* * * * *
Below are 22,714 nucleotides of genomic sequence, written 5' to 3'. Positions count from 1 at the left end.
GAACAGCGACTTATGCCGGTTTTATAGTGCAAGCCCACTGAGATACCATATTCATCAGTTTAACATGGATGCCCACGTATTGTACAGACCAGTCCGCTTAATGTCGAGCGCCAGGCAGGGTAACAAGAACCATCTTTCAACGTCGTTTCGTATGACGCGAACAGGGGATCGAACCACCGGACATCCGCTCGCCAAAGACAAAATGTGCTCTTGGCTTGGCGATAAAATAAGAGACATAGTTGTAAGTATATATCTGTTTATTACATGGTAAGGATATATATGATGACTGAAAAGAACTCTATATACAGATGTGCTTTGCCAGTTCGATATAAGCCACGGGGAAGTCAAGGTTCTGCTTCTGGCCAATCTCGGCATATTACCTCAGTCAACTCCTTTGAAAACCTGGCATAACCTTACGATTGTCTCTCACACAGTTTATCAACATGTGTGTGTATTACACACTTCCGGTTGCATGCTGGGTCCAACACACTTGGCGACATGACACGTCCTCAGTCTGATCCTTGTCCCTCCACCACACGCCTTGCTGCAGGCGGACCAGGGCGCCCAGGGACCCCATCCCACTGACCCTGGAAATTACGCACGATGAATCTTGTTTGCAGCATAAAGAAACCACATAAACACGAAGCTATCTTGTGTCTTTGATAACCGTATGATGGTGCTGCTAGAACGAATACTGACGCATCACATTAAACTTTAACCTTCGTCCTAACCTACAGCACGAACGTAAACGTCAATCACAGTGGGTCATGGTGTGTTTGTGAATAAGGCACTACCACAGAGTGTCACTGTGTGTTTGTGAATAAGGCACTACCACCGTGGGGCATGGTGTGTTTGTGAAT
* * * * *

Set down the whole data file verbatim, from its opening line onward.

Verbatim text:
Below are 22,714 nucleotides of genomic sequence, written 5' to 3'. Positions count from 1 at the left end.
GAACAGCGACTTATGCCGGTTTTATAGTGCAAGCCCACTGAGATACCATATTCATCAGTTTAACATGGATGCCCACGTATTGTACAGACCAGTCCGCTTAATGTCGAGCGCCAGGCAGGGTAACAAGAACCATCTTTCAACGTCGTTTCGTATGACGCGAACAGGGGATCGAACCACCGGACATCCGCTCGCCAAAGACAAAATGTGCTCTTGGCTTGGCGATAAAATAAGAGACATAGTTGTAAGTATATATCTGTTTATTACATGGTAAGGATATATATGATGACTGAAAAGAACTCTATATACAGATGTGCTTTGCCAGTTCGATATAAGCCACGGGGAAGTCAAGGTTCTGCTTCTGGCCAATCTCGGCATATTACCTCAGTCAACTCCTTTGAAAACCTGGCATAACCTTACGATTGTCTCTCACACAGTTTATCAACATGTGTGTGTATTACACACTTCCGGTTGCATGCTGGGTCCAACACACTTGGCGACATGACACGTCCTCAGTCTGATCCTTGTCCCTCCACCACACGCCTTGCTGCAGGCGGACCAGGGCGCCCAGGGACCCCATCCCACTGACCCTGGAAATTACGCACGATGAATCTTGTTTGCAGCATAAAGAAACCACATAAACACGAAGCTATCTTGTGTCTTTGATAACCGTATGATGGTGCTGCTAGAACGAATACTGACGCATCACATTAAACTTTAACCTTCGTCCTAACCTACAGCACGAACGTAAACGTCAATCACAGTGGGTCATGGTGTGTTTGTGAATAAGGCACTACCACAGAGTGTCACTGTGTGTTTGTGAATAAGGCACTACCACCGTGGGGCATGGTGTGTTTGTGAAT